Written by Aaron Stannard
When I was in college I had to endure painfully long meetings for all of my student organizations; every presenter at every meeting had some sort of self-important need to prattle on and on about every irrelevant piece of minutia. This resulted in endless, agonizing, uninteresting meetings.
From that point onward I always looked at meetings as inescapable personal productivity sinkholes. However, once I got into the driver's seat and ran a couple of meetings I figured out a few ways to keep meetings short and to the point. Here are a few of the techniques that I'm familiar with:
Time boxing, when it comes to meetings, is a pretty literal concept: use other events to box your meeting into a fixed, inflexible window.
But flexibility is good, right? Not when it means having a 30 minute staff meeting run for an hour past its deadline because two of your managers are long-winded.
The idea behind time boxing isn't to limit the number of discussed items; it's to coerce the meeting's attendees to get to the point quickly.
All of these meetings use the same conference room; neither the staff meeting nor the sales meeting are going to be able to run long, given that the people in subsequent meetings are going to be pounding on the door trying to get in. The first meetings are boxed in by the subsequent meetings, thus they can't really spill over into someone else's meeting.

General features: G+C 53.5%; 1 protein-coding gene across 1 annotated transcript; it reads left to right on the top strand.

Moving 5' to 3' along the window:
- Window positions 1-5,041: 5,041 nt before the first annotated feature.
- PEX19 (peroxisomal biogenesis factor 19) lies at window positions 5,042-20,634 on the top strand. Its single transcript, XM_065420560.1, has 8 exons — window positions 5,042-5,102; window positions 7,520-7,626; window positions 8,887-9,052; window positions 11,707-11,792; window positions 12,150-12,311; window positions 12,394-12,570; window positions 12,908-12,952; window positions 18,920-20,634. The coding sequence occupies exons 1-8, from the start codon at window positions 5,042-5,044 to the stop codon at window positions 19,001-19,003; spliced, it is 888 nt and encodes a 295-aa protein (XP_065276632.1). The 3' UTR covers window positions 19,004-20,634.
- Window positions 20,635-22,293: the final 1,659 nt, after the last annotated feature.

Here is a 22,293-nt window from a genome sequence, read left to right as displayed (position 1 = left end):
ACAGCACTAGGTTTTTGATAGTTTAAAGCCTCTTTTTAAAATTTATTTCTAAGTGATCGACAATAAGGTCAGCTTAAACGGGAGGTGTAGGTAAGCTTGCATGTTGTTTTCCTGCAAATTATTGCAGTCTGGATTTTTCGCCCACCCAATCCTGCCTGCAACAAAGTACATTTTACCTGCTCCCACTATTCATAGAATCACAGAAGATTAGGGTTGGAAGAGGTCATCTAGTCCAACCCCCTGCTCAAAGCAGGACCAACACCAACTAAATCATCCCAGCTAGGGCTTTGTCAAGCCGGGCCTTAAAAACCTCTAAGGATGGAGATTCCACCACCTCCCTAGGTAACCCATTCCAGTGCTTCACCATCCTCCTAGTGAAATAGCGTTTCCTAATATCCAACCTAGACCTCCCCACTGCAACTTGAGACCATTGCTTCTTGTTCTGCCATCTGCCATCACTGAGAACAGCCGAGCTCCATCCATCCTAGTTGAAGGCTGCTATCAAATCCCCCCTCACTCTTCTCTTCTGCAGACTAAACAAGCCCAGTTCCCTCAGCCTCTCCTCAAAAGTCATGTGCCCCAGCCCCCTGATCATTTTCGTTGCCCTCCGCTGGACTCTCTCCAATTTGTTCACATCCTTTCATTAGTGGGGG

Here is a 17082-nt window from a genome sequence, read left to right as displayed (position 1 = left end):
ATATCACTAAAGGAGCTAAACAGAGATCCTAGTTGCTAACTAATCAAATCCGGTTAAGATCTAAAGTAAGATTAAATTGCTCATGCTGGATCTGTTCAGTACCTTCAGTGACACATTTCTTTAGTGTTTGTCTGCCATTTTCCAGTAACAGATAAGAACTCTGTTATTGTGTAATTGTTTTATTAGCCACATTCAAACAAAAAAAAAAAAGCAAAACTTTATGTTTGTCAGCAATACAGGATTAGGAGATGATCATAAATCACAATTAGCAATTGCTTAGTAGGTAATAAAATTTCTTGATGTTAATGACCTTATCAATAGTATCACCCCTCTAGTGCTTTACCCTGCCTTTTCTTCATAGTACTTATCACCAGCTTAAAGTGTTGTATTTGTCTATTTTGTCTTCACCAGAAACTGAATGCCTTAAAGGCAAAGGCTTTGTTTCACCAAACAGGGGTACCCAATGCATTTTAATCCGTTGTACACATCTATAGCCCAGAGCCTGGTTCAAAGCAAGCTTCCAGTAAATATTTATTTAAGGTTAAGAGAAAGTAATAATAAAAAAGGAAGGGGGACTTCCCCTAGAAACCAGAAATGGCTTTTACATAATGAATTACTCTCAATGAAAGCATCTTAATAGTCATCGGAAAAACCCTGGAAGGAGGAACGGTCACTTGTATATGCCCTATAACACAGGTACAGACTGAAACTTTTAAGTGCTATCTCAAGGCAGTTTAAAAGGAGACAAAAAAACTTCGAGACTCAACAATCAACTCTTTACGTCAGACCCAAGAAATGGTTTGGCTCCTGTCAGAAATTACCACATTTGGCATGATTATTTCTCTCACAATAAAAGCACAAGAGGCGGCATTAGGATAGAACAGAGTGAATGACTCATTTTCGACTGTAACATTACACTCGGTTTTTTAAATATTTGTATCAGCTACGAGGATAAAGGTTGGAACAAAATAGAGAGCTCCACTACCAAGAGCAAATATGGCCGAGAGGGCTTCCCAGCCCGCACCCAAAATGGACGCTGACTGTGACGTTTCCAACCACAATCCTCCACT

This is my favorite technique simply because there is no "bad guy" when you have to cut someone off from speaking any further; you're simply the peace keeper between your own meeting and the next one.
Well-run organizations self-moderate, where the attendees and presenters help each other stay on track and keep things short without any nudging from the meeting organizer. If someone is running too long then the attendees simply say "we need to move on" or something along those lines; moderation, if anything, is an implementation of brevity-seeking mentality.
Other organizations have the meeting organizer handle all of the moderation himself. Moderation is often employed in tandem with general time limits for meetings.
Larger organizations limit discussion time for large meetings, Congress being an example. Discussion limits can work in one of two ways:
Discussion limits might be overkill for smaller organizations, but they are essential for really large meetings.
Once your meeting runs beyond a certain time threshold then each additional minute becomes less productive than the last; keeping your meeting framed under real-world time constraints is essential to ensuring productive meetings.